||5U01CA242740-03 Interpret this number
||Hosgood, H Dean
||Albert Einstein College Of Medicine
||Assessing the Relative and Absolute Risk for Site-Specific Cancer Mortality Attributed to Household Air Pollution
Household air pollution (HAP) attributed to wood use is a potential environmental risk factor for lung cancer, to
which ~2.5 billion people worldwide (including >15 million in the US) are exposed. Known lung cancer risk factors
(i.e., environmental tobacco smoke (ETS), outdoor air pollution (OAP), family history) do not fully account for the
disease burden. To reach robust conclusions about biomass's pulmonary carcinogenicity and the lung cancer deaths
attributed to HAP while accounting for confounding exposures, prospective studies of individuals experiencing a
variety of exposure levels of HAP, ETS, and other suspected lung carcinogens are needed. We will leverage our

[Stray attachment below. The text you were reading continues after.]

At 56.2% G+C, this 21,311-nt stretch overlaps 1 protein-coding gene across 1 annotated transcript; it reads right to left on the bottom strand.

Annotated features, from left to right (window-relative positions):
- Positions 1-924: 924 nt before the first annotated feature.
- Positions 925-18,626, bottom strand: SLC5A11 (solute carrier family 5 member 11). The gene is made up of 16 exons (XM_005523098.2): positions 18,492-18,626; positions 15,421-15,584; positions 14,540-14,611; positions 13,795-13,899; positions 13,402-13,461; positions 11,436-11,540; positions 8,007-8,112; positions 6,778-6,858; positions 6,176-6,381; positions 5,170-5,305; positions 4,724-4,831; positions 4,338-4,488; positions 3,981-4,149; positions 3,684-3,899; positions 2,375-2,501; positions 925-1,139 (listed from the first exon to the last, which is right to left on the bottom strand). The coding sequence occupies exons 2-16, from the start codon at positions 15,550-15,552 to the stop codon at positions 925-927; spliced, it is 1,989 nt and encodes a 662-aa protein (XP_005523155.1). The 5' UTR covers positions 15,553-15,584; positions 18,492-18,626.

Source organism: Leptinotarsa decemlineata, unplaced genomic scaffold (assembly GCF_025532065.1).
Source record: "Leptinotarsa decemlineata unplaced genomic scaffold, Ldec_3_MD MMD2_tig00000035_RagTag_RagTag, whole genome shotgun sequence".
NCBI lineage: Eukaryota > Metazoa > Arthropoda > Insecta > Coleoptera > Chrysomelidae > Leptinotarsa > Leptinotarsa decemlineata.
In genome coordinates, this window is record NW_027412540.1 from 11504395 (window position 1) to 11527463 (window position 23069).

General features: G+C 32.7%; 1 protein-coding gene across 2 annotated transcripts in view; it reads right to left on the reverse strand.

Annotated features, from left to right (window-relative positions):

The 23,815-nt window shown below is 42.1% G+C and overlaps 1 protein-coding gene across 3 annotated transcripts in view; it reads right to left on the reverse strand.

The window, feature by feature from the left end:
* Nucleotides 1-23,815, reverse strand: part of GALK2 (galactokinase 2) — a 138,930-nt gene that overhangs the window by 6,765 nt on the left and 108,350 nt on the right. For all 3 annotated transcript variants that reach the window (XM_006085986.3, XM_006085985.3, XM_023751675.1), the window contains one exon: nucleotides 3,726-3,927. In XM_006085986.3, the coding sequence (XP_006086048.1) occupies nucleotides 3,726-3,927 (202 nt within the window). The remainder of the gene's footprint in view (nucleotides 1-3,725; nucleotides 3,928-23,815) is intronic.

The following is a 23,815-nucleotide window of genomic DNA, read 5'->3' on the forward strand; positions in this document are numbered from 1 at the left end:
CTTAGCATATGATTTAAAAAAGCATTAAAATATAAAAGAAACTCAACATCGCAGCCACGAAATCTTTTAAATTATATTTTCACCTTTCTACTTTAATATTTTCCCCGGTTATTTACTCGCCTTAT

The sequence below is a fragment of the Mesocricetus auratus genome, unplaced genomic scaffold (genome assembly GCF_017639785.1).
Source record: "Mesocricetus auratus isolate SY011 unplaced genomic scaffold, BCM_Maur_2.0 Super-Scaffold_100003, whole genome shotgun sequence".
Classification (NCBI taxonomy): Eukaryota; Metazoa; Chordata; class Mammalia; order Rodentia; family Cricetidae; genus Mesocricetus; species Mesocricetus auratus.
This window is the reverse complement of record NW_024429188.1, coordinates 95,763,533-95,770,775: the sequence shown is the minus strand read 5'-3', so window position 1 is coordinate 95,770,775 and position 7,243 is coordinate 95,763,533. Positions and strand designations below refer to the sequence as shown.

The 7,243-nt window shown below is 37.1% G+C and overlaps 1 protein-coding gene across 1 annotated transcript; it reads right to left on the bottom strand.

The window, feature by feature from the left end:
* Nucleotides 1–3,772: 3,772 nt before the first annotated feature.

global consortium of prospective studies (HAPCO: Household Air Pollution Cohorts), which is a pooled resource
of >550,000 subjects, to for the first time accurately quantify the relative risk of lung cancer mortality associated
with wood use. Further, we will estimate time-dependent population-attributable fraction (PAF) function for lung
cancer mortality, which will measure the potential reduction in lung cancer mortality if HAP is eliminated or reduced
while adjusting for known and suspected lung carcinogens (i.e., ETS, OAP). Our robust harmonization of HAP data
will also provide the unique opportunity to determine the relative and absolute risks associated with HAP exposures
for cancers other than lung cancer, which was recently highlighted by an expert panel convened by multiple US
Characterizing Trends in Lung Cancer Mortality Attributable to Airborne Environmental Carcinogens.
, McAlarney D.
, Xue X.
, Rohan T.E.
, Hosgood H.D.
International journal of environmental research and public health, 2021-12-14; 18(24), .